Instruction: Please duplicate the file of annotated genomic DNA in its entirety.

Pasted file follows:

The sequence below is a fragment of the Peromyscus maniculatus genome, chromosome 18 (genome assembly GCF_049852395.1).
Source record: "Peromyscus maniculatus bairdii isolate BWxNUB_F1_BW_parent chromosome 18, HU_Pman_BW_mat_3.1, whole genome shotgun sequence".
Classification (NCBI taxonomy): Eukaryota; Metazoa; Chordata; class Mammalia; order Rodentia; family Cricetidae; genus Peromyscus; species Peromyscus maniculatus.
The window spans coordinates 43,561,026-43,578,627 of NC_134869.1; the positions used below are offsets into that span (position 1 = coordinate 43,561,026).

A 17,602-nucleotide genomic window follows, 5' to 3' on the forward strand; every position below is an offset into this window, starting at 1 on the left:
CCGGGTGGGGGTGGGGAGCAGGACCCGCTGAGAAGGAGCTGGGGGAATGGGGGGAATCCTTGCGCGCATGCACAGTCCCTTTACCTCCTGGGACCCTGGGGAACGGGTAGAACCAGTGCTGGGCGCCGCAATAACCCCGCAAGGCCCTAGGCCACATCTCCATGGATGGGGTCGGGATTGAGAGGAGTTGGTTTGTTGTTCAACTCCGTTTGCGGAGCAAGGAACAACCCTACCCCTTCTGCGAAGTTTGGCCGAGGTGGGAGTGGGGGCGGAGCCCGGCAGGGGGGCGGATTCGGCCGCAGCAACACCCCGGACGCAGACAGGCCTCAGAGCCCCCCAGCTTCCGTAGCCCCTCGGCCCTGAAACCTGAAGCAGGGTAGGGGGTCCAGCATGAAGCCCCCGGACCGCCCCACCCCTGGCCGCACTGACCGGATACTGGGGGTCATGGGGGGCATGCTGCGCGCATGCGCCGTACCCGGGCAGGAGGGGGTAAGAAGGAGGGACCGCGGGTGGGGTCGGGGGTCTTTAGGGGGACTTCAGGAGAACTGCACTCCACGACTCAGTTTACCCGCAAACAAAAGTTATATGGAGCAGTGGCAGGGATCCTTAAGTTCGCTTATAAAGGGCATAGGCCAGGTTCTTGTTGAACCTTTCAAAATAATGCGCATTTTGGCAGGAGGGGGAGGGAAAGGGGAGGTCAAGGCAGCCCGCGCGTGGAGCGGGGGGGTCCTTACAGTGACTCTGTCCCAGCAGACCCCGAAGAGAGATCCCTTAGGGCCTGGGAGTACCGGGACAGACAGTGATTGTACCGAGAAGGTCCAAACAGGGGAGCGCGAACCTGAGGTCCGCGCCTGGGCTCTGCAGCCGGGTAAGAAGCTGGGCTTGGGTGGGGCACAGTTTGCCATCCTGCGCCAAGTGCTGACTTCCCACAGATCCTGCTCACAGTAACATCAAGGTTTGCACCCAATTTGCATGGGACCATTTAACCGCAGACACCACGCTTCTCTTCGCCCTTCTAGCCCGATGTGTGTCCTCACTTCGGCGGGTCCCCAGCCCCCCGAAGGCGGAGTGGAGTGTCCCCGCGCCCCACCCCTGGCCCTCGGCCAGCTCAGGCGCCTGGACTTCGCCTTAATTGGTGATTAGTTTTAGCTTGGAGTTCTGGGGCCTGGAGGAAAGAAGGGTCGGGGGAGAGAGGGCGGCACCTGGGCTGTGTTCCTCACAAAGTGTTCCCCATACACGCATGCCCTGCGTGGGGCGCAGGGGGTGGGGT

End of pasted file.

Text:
The sequence below is a fragment of the Peromyscus maniculatus genome, chromosome 18 (genome assembly GCF_049852395.1).
Source record: "Peromyscus maniculatus bairdii isolate BWxNUB_F1_BW_parent chromosome 18, HU_Pman_BW_mat_3.1, whole genome shotgun sequence".
Classification (NCBI taxonomy): Eukaryota; Metazoa; Chordata; class Mammalia; order Rodentia; family Cricetidae; genus Peromyscus; species Peromyscus maniculatus.
The window spans coordinates 43,561,026-43,578,627 of NC_134869.1; the positions used below are offsets into that span (position 1 = coordinate 43,561,026).

A 17,602-nucleotide genomic window follows, 5' to 3' on the forward strand; every position below is an offset into this window, starting at 1 on the left:
CCGGGTGGGGGTGGGGAGCAGGACCCGCTGAGAAGGAGCTGGGGGAATGGGGGGAATCCTTGCGCGCATGCACAGTCCCTTTACCTCCTGGGACCCTGGGGAACGGGTAGAACCAGTGCTGGGCGCCGCAATAACCCCGCAAGGCCCTAGGCCACATCTCCATGGATGGGGTCGGGATTGAGAGGAGTTGGTTTGTTGTTCAACTCCGTTTGCGGAGCAAGGAACAACCCTACCCCTTCTGCGAAGTTTGGCCGAGGTGGGAGTGGGGGCGGAGCCCGGCAGGGGGGCGGATTCGGCCGCAGCAACACCCCGGACGCAGACAGGCCTCAGAGCCCCCCAGCTTCCGTAGCCCCTCGGCCCTGAAACCTGAAGCAGGGTAGGGGGTCCAGCATGAAGCCCCCGGACCGCCCCACCCCTGGCCGCACTGACCGGATACTGGGGGTCATGGGGGGCATGCTGCGCGCATGCGCCGTACCCGGGCAGGAGGGGGTAAGAAGGAGGGACCGCGGGTGGGGTCGGGGGTCTTTAGGGGGACTTCAGGAGAACTGCACTCCACGACTCAGTTTACCCGCAAACAAAAGTTATATGGAGCAGTGGCAGGGATCCTTAAGTTCGCTTATAAAGGGCATAGGCCAGGTTCTTGTTGAACCTTTCAAAATAATGCGCATTTTGGCAGGAGGGGGAGGGAAAGGGGAGGTCAAGGCAGCCCGCGCGTGGAGCGGGGGGGTCCTTACAGTGACTCTGTCCCAGCAGACCCCGAAGAGAGATCCCTTAGGGCCTGGGAGTACCGGGACAGACAGTGATTGTACCGAGAAGGTCCAAACAGGGGAGCGCGAACCTGAGGTCCGCGCCTGGGCTCTGCAGCCGGGTAAGAAGCTGGGCTTGGGTGGGGCACAGTTTGCCATCCTGCGCCAAGTGCTGACTTCCCACAGATCCTGCTCACAGTAACATCAAGGTTTGCACCCAATTTGCATGGGACCATTTAACCGCAGACACCACGCTTCTCTTCGCCCTTCTAGCCCGATGTGTGTCCTCACTTCGGCGGGTCCCCAGCCCCCCGAAGGCGGAGTGGAGTGTCCCCGCGCCCCACCCCTGGCCCTCGGCCAGCTCAGGCGCCTGGACTTCGCCTTAATTGGTGATTAGTTTTAGCTTGGAGTTCTGGGGCCTGGAGGAAAGAAGGGTCGGGGGAGAGAGGGCGGCACCTGGGCTGTGTTCCTCACAAAGTGTTCCCCATACACGCATGCCCTGCGTGGGGCGCAGGGGGTGGGGT